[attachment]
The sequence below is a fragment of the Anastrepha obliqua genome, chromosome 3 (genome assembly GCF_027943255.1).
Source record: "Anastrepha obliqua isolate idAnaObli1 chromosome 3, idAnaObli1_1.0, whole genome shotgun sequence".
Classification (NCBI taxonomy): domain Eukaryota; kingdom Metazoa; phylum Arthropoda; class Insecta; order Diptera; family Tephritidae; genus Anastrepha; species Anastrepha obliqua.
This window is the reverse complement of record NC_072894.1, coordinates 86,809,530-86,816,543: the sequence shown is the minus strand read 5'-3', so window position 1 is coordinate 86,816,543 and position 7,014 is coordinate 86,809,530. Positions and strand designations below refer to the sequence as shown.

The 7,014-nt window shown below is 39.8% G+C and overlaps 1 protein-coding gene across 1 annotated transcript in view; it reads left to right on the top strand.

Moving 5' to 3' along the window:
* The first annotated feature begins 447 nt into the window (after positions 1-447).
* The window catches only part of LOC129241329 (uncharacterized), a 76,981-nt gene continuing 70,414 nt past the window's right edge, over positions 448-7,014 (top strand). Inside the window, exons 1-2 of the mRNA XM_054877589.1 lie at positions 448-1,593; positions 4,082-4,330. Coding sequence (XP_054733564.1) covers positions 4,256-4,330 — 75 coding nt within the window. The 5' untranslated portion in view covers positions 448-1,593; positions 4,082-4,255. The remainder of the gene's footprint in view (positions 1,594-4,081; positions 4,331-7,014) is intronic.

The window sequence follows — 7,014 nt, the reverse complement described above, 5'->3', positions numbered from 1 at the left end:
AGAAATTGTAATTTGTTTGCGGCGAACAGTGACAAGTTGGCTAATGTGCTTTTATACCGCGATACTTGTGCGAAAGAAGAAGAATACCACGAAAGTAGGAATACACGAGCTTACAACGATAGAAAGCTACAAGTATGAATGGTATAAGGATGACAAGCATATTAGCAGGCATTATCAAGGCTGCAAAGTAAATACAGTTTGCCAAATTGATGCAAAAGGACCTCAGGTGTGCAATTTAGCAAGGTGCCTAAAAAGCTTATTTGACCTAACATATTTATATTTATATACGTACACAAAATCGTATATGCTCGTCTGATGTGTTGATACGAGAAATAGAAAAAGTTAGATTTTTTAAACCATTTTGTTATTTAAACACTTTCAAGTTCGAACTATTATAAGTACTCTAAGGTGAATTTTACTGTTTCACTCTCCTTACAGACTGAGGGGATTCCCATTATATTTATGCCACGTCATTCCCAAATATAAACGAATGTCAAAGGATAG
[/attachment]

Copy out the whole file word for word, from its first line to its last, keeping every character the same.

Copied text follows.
The sequence below is a fragment of the Anastrepha obliqua genome, chromosome 3 (genome assembly GCF_027943255.1).
Source record: "Anastrepha obliqua isolate idAnaObli1 chromosome 3, idAnaObli1_1.0, whole genome shotgun sequence".
Classification (NCBI taxonomy): domain Eukaryota; kingdom Metazoa; phylum Arthropoda; class Insecta; order Diptera; family Tephritidae; genus Anastrepha; species Anastrepha obliqua.
This window is the reverse complement of record NC_072894.1, coordinates 86,809,530-86,816,543: the sequence shown is the minus strand read 5'-3', so window position 1 is coordinate 86,816,543 and position 7,014 is coordinate 86,809,530. Positions and strand designations below refer to the sequence as shown.

The 7,014-nt window shown below is 39.8% G+C and overlaps 1 protein-coding gene across 1 annotated transcript in view; it reads left to right on the top strand.

Moving 5' to 3' along the window:
* The first annotated feature begins 447 nt into the window (after positions 1-447).
* The window catches only part of LOC129241329 (uncharacterized), a 76,981-nt gene continuing 70,414 nt past the window's right edge, over positions 448-7,014 (top strand). Inside the window, exons 1-2 of the mRNA XM_054877589.1 lie at positions 448-1,593; positions 4,082-4,330. Coding sequence (XP_054733564.1) covers positions 4,256-4,330 — 75 coding nt within the window. The 5' untranslated portion in view covers positions 448-1,593; positions 4,082-4,255. The remainder of the gene's footprint in view (positions 1,594-4,081; positions 4,331-7,014) is intronic.

The window sequence follows — 7,014 nt, the reverse complement described above, 5'->3', positions numbered from 1 at the left end:
AGAAATTGTAATTTGTTTGCGGCGAACAGTGACAAGTTGGCTAATGTGCTTTTATACCGCGATACTTGTGCGAAAGAAGAAGAATACCACGAAAGTAGGAATACACGAGCTTACAACGATAGAAAGCTACAAGTATGAATGGTATAAGGATGACAAGCATATTAGCAGGCATTATCAAGGCTGCAAAGTAAATACAGTTTGCCAAATTGATGCAAAAGGACCTCAGGTGTGCAATTTAGCAAGGTGCCTAAAAAGCTTATTTGACCTAACATATTTATATTTATATACGTACACAAAATCGTATATGCTCGTCTGATGTGTTGATACGAGAAATAGAAAAAGTTAGATTTTTTAAACCATTTTGTTATTTAAACACTTTCAAGTTCGAACTATTATAAGTACTCTAAGGTGAATTTTACTGTTTCACTCTCCTTACAGACTGAGGGGATTCCCATTATATTTATGCCACGTCATTCCCAAATATAAACGAATGTCAAAGGATAG